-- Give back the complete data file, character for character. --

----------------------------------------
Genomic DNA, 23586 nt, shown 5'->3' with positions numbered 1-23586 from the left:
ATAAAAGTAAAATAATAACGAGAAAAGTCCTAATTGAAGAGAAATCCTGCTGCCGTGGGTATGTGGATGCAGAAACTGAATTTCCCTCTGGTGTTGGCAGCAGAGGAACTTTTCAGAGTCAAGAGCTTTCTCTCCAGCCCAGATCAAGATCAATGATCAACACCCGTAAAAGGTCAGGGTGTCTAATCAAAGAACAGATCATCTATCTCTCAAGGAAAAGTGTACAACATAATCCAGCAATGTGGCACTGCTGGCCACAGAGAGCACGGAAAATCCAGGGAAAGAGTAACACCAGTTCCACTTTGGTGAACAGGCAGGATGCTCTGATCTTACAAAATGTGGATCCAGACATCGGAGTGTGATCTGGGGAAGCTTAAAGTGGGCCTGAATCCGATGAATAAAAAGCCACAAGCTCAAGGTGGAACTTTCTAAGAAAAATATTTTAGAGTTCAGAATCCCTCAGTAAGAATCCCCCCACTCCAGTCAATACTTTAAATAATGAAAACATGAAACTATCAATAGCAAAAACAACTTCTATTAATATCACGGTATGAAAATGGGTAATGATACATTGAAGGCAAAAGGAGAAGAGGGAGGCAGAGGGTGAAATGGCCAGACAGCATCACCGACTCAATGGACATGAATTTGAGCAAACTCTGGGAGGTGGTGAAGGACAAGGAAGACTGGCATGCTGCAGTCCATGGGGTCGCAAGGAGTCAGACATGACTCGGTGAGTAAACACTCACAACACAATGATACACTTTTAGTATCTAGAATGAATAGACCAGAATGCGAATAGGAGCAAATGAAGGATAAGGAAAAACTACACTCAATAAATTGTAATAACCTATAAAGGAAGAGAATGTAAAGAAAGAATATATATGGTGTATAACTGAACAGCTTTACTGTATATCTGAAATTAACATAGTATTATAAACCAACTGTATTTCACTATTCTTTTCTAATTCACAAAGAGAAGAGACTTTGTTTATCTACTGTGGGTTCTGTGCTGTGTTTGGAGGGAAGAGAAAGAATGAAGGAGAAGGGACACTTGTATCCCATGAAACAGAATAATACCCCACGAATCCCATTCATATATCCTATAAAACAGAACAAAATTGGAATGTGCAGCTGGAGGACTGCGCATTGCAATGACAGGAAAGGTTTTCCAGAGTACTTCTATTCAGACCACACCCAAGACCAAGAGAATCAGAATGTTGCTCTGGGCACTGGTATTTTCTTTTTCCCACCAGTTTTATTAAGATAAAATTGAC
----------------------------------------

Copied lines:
Genomic DNA, 23586 nt, shown 5'->3' with positions numbered 1-23586 from the left:
ATAAAAGTAAAATAATAACGAGAAAAGTCCTAATTGAAGAGAAATCCTGCTGCCGTGGGTATGTGGATGCAGAAACTGAATTTCCCTCTGGTGTTGGCAGCAGAGGAACTTTTCAGAGTCAAGAGCTTTCTCTCCAGCCCAGATCAAGATCAATGATCAACACCCGTAAAAGGTCAGGGTGTCTAATCAAAGAACAGATCATCTATCTCTCAAGGAAAAGTGTACAACATAATCCAGCAATGTGGCACTGCTGGCCACAGAGAGCACGGAAAATCCAGGGAAAGAGTAACACCAGTTCCACTTTGGTGAACAGGCAGGATGCTCTGATCTTACAAAATGTGGATCCAGACATCGGAGTGTGATCTGGGGAAGCTTAAAGTGGGCCTGAATCCGATGAATAAAAAGCCACAAGCTCAAGGTGGAACTTTCTAAGAAAAATATTTTAGAGTTCAGAATCCCTCAGTAAGAATCCCCCCACTCCAGTCAATACTTTAAATAATGAAAACATGAAACTATCAATAGCAAAAACAACTTCTATTAATATCACGGTATGAAAATGGGTAATGATACATTGAAGGCAAAAGGAGAAGAGGGAGGCAGAGGGTGAAATGGCCAGACAGCATCACCGACTCAATGGACATGAATTTGAGCAAACTCTGGGAGGTGGTGAAGGACAAGGAAGACTGGCATGCTGCAGTCCATGGGGTCGCAAGGAGTCAGACATGACTCGGTGAGTAAACACTCACAACACAATGATACACTTTTAGTATCTAGAATGAATAGACCAGAATGCGAATAGGAGCAAATGAAGGATAAGGAAAAACTACACTCAATAAATTGTAATAACCTATAAAGGAAGAGAATGTAAAGAAAGAATATATATGGTGTATAACTGAACAGCTTTACTGTATATCTGAAATTAACATAGTATTATAAACCAACTGTATTTCACTATTCTTTTCTAATTCACAAAGAGAAGAGACTTTGTTTATCTACTGTGGGTTCTGTGCTGTGTTTGGAGGGAAGAGAAAGAATGAAGGAGAAGGGACACTTGTATCCCATGAAACAGAATAATACCCCACGAATCCCATTCATATATCCTATAAAACAGAACAAAATTGGAATGTGCAGCTGGAGGACTGCGCATTGCAATGACAGGAAAGGTTTTCCAGAGTACTTCTATTCAGACCACACCCAAGACCAAGAGAATCAGAATGTTGCTCTGGGCACTGGTATTTTCTTTTTCCCACCAGTTTTATTAAGATAAAATTGAC